What does Indonesia need from us to make people safer in its ports? We need to give funding directly to the UNHCR in Indonesia and in Malaysia to help them assess people's claims faster. There are only two officers who work for the UNHCR based in Jakarta to manage all of the claims for asylum seekers. We need to give urgent funding to the UNHCR to assess people's claims, and with the commitment that we will help to negotiate resettlement. Not everyone will come to Australia but we have to show good will in taking far more people than we already do. We can pull in our other regional neighbours and our other resettlement countries.
We talk about this issue in this place as if we are isolated from the rest of the world—and we simply are not. This is not just Australia's problem, and we are not going to fix it by taking away from our law the basic principles that we believe people should be treated by. This bill deletes an entire section of our law which says that we agree with the principles of the refugee convention that we helped draft so many years ago. This bill says that, by deleting our commitments in our own law to the refugee convention, we no longer care that people should be treated in a way that gives them protection and safety as a general principle of law. How on earth are we meant to get other countries in our region to stand by the principles of treating each other and the most vulnerable, the most at risk, with humanity, if we say that we do not even want that to exist in our own laws anymore?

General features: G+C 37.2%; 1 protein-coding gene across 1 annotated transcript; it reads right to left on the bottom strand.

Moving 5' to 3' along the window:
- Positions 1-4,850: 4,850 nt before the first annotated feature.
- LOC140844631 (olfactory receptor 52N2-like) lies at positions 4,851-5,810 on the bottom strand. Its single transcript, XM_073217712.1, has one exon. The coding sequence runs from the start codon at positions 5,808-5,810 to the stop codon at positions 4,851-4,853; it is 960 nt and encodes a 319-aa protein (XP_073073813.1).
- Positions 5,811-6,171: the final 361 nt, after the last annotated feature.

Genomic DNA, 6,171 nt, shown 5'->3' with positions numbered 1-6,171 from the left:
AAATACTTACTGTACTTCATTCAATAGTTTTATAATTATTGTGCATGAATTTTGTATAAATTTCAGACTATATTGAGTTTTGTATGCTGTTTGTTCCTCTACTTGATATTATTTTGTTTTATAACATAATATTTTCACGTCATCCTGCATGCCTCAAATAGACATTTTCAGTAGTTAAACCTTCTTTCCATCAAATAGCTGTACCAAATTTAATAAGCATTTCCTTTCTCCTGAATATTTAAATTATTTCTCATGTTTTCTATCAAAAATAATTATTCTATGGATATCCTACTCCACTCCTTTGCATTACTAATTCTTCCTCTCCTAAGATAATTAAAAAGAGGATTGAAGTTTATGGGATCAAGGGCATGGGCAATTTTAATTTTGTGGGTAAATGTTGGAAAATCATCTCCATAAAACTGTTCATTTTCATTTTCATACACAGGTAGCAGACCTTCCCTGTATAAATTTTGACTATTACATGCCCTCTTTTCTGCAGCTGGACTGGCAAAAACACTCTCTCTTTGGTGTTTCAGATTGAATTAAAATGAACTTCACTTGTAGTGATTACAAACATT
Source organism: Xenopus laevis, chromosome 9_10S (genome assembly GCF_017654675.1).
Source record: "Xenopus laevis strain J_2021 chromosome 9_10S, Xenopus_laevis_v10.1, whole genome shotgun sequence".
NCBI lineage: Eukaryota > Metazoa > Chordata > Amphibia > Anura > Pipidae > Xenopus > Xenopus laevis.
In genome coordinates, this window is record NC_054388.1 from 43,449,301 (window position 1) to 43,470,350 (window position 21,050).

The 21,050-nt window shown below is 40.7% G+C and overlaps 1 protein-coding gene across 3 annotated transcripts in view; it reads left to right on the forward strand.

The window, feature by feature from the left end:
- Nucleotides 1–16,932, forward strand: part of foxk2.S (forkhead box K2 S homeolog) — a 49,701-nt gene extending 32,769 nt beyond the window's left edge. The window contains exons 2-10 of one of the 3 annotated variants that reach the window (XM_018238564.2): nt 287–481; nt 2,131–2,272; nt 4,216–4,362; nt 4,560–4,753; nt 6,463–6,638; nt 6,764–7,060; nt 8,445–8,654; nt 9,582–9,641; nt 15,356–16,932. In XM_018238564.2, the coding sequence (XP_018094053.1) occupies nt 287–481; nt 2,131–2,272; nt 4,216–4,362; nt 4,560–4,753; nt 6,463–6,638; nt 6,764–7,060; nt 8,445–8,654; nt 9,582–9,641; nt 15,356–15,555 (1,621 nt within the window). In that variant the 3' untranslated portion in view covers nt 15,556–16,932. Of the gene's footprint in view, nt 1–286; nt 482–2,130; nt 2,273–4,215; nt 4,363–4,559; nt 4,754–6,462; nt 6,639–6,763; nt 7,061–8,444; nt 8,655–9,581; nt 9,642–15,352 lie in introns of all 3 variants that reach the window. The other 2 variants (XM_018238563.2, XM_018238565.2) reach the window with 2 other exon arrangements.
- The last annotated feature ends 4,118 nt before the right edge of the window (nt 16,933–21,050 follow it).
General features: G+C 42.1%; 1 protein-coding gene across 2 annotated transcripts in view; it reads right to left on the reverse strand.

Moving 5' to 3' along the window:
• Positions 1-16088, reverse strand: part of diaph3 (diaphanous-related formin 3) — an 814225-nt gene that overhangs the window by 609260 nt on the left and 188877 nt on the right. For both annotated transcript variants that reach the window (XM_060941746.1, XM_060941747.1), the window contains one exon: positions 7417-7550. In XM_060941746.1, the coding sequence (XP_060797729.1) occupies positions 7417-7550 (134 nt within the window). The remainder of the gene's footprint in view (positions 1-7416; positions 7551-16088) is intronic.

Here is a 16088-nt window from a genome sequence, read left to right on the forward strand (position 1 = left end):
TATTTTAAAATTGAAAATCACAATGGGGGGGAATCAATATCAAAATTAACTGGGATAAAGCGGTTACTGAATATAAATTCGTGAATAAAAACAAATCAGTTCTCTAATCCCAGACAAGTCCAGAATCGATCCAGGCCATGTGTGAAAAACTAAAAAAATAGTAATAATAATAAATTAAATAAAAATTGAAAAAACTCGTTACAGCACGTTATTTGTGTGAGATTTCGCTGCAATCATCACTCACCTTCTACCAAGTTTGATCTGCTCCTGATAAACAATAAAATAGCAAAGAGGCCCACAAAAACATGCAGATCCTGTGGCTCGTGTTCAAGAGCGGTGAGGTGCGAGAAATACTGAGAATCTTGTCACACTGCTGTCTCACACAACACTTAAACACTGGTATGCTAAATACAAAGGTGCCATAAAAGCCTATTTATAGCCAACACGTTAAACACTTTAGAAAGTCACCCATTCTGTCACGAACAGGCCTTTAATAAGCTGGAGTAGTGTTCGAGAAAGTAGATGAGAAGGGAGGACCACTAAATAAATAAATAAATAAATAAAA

I have listed a number of things we could be doing immediately, such as providing funding to the UNHCR, which can be done today. We spend as little as $10 million on funding these programs and services in other countries, particularly in Indonesia, for these assessments. We can be doing far more than that. We are about to spend almost $3 billion on our detention network in Australia. Some of that money should be urgently directed to the efforts of the UNHCR in Indonesia and Malaysia.
We need urgent talks with Indonesia about intelligence and resourcing. The Indonesian government, and various minister, have continued to say that they need our help. Let us help them so that together we can actually save lives without undermining protection efforts. Australia should be bolstering protecting and not undermining it. We should be providing safer options, not creating more dangerous ones. Unfortunately, that is what this bill does.